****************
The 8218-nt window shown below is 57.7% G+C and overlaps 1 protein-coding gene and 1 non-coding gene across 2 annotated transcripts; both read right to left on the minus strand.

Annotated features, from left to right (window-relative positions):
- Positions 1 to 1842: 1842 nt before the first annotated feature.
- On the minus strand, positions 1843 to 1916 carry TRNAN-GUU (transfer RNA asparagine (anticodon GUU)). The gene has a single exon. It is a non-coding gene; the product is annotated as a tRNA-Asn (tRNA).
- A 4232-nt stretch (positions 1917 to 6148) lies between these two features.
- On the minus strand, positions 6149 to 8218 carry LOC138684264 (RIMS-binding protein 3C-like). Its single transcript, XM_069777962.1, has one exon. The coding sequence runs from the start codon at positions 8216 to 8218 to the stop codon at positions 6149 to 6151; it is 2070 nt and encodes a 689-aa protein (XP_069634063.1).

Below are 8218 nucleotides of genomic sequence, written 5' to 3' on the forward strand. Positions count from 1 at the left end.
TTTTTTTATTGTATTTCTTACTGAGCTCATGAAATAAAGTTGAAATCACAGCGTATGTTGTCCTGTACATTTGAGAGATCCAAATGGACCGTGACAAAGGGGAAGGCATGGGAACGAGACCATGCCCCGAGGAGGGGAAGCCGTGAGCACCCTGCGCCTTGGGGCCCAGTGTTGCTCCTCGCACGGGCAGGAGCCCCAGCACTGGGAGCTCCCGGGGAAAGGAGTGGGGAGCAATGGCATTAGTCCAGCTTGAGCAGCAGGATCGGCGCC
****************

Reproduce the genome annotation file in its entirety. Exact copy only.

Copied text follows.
The 8218-nt window shown below is 57.7% G+C and overlaps 1 protein-coding gene and 1 non-coding gene across 2 annotated transcripts; both read right to left on the minus strand.

Annotated features, from left to right (window-relative positions):
- Positions 1 to 1842: 1842 nt before the first annotated feature.
- On the minus strand, positions 1843 to 1916 carry TRNAN-GUU (transfer RNA asparagine (anticodon GUU)). The gene has a single exon. It is a non-coding gene; the product is annotated as a tRNA-Asn (tRNA).
- A 4232-nt stretch (positions 1917 to 6148) lies between these two features.
- On the minus strand, positions 6149 to 8218 carry LOC138684264 (RIMS-binding protein 3C-like). Its single transcript, XM_069777962.1, has one exon. The coding sequence runs from the start codon at positions 8216 to 8218 to the stop codon at positions 6149 to 6151; it is 2070 nt and encodes a 689-aa protein (XP_069634063.1).

Below are 8218 nucleotides of genomic sequence, written 5' to 3' on the forward strand. Positions count from 1 at the left end.
TTTTTTTATTGTATTTCTTACTGAGCTCATGAAATAAAGTTGAAATCACAGCGTATGTTGTCCTGTACATTTGAGAGATCCAAATGGACCGTGACAAAGGGGAAGGCATGGGAACGAGACCATGCCCCGAGGAGGGGAAGCCGTGAGCACCCTGCGCCTTGGGGCCCAGTGTTGCTCCTCGCACGGGCAGGAGCCCCAGCACTGGGAGCTCCCGGGGAAAGGAGTGGGGAGCAATGGCATTAGTCCAGCTTGAGCAGCAGGATCGGCGCC